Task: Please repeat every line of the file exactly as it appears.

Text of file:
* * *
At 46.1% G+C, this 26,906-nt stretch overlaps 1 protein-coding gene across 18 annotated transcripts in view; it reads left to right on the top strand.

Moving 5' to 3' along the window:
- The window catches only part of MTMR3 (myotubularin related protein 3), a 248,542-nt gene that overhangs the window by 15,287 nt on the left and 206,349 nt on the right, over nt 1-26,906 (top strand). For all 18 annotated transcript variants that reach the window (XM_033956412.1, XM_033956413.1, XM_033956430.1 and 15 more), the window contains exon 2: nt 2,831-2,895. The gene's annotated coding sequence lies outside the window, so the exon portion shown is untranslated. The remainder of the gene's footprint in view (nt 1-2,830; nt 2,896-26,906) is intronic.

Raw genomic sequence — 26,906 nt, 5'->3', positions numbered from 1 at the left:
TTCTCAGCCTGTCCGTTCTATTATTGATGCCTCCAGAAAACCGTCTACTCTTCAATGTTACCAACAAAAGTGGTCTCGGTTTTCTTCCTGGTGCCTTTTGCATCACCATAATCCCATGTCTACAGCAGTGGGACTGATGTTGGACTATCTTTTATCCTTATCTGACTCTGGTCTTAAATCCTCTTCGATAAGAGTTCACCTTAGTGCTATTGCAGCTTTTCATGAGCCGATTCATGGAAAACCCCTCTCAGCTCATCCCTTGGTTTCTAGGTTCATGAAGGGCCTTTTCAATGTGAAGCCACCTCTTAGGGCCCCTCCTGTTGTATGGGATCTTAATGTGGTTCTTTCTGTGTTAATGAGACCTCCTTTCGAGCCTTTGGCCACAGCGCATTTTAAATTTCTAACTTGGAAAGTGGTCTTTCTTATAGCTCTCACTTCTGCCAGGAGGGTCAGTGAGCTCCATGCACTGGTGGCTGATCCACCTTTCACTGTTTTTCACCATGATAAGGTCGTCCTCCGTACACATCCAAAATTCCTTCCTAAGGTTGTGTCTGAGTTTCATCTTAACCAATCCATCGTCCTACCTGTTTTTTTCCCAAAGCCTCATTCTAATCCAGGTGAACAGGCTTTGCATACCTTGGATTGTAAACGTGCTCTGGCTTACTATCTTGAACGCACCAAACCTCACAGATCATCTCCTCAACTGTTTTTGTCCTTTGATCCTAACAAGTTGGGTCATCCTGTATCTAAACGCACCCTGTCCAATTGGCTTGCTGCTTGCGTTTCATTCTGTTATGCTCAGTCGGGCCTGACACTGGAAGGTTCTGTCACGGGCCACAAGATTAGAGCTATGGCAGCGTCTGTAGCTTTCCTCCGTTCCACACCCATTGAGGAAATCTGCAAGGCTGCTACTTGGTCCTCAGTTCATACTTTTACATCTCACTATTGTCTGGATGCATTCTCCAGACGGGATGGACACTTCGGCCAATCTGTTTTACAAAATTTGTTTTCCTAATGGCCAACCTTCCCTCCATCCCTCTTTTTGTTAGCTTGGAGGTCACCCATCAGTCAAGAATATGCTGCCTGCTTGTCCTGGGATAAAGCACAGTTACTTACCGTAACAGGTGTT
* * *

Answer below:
At 46.1% G+C, this 26,906-nt stretch overlaps 1 protein-coding gene across 18 annotated transcripts in view; it reads left to right on the top strand.

Moving 5' to 3' along the window:
- The window catches only part of MTMR3 (myotubularin related protein 3), a 248,542-nt gene that overhangs the window by 15,287 nt on the left and 206,349 nt on the right, over nt 1-26,906 (top strand). For all 18 annotated transcript variants that reach the window (XM_033956412.1, XM_033956413.1, XM_033956430.1 and 15 more), the window contains exon 2: nt 2,831-2,895. The gene's annotated coding sequence lies outside the window, so the exon portion shown is untranslated. The remainder of the gene's footprint in view (nt 1-2,830; nt 2,896-26,906) is intronic.

Raw genomic sequence — 26,906 nt, 5'->3', positions numbered from 1 at the left:
TTCTCAGCCTGTCCGTTCTATTATTGATGCCTCCAGAAAACCGTCTACTCTTCAATGTTACCAACAAAAGTGGTCTCGGTTTTCTTCCTGGTGCCTTTTGCATCACCATAATCCCATGTCTACAGCAGTGGGACTGATGTTGGACTATCTTTTATCCTTATCTGACTCTGGTCTTAAATCCTCTTCGATAAGAGTTCACCTTAGTGCTATTGCAGCTTTTCATGAGCCGATTCATGGAAAACCCCTCTCAGCTCATCCCTTGGTTTCTAGGTTCATGAAGGGCCTTTTCAATGTGAAGCCACCTCTTAGGGCCCCTCCTGTTGTATGGGATCTTAATGTGGTTCTTTCTGTGTTAATGAGACCTCCTTTCGAGCCTTTGGCCACAGCGCATTTTAAATTTCTAACTTGGAAAGTGGTCTTTCTTATAGCTCTCACTTCTGCCAGGAGGGTCAGTGAGCTCCATGCACTGGTGGCTGATCCACCTTTCACTGTTTTTCACCATGATAAGGTCGTCCTCCGTACACATCCAAAATTCCTTCCTAAGGTTGTGTCTGAGTTTCATCTTAACCAATCCATCGTCCTACCTGTTTTTTTCCCAAAGCCTCATTCTAATCCAGGTGAACAGGCTTTGCATACCTTGGATTGTAAACGTGCTCTGGCTTACTATCTTGAACGCACCAAACCTCACAGATCATCTCCTCAACTGTTTTTGTCCTTTGATCCTAACAAGTTGGGTCATCCTGTATCTAAACGCACCCTGTCCAATTGGCTTGCTGCTTGCGTTTCATTCTGTTATGCTCAGTCGGGCCTGACACTGGAAGGTTCTGTCACGGGCCACAAGATTAGAGCTATGGCAGCGTCTGTAGCTTTCCTCCGTTCCACACCCATTGAGGAAATCTGCAAGGCTGCTACTTGGTCCTCAGTTCATACTTTTACATCTCACTATTGTCTGGATGCATTCTCCAGACGGGATGGACACTTCGGCCAATCTGTTTTACAAAATTTGTTTTCCTAATGGCCAACCTTCCCTCCATCCCTCTTTTTGTTAGCTTGGAGGTCACCCATCAGTCAAGAATATGCTGCCTGCTTGTCCTGGGATAAAGCACAGTTACTTACCGTAACAGGTGTT